I think people who are genuinely and irrefutably superior in some particular way generally come to see the value of humility, and would never stoop to trying to diminish another person, much less attempt to invent a category of supposedly inferior people. Luke Donald needn’t waste his time pointing out my poor golf game, nor would doing so add to his esteem among golfers. And Luke Donald would also (I imagine) never presume to pass judgement on Richard Feynman’s skills at teaching physics.

  3. I am a little unsure what to make of this – I feel Dunning and Kruger are being unfairly brought into this by both Cleese and Prof Briggs.

    The Dunning Kruger effect is about how a person percieves their own performance, not the competence of others.

    http://citeseerx.ist.psu.edu/viewdoc/download?doi=10.1.1.64.2655&rep=rep1&type=pdf

    The less competent believe they performed better than they actually did, the more competent worse.

    You can fit this into a debate about elitist attitudes, but I feel it is more subtle than either Cleese or Prof Briggs are intimating.

    The ordinary Joe (in actual fact looking at the graphs in the link – the slightly above average joe) is likely to judge their performance more accurately than either the maestro or the dullard, but as far as I am aware Dunning Kruger hasn’t asked how any of these percentiles judge each other.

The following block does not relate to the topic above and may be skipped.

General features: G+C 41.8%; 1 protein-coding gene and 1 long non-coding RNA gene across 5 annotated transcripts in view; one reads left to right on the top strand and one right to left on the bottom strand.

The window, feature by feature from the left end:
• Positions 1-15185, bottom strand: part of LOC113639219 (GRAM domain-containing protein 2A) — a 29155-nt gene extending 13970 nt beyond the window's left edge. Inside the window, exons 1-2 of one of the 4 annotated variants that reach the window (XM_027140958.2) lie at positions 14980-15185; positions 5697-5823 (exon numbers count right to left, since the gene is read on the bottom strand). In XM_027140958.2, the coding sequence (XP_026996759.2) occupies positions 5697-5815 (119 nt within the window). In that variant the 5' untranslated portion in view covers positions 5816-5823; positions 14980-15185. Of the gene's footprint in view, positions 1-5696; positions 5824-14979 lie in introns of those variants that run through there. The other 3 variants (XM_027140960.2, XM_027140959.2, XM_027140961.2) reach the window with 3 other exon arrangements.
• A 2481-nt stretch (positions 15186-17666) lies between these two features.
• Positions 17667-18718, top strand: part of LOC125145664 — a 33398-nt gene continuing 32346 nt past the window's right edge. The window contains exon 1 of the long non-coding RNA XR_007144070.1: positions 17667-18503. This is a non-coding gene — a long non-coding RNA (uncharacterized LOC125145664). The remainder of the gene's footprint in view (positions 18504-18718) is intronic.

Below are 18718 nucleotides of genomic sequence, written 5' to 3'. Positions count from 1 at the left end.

There seem to be two dominant rhetorics at the moment – the elitist technocrat lauding over the masses and the folksy wisdom of the down-to-earth Joe.

    Does the Dunning Kruger effect give any insight to the unforseen consequences of either group controlling policy?

    I’m not sure, but I suspect great Presidents have known of the difficulties of office and been humble about their abilities, while Mrs Palin exuded great confidence in her fitness for the role.

    I have to say I am slightly glad that it looks likely we will never know how accurately Mrs Palin judged her ability, and I am at once fascinated and repelled by the current build up to the election season with its polarization into elites and folksy wisdom.

  4. Oh, and to add, Bertrand Russell knew of the effect in the 1930s – 65 or so years before Kruger and Dunning provided the p-values!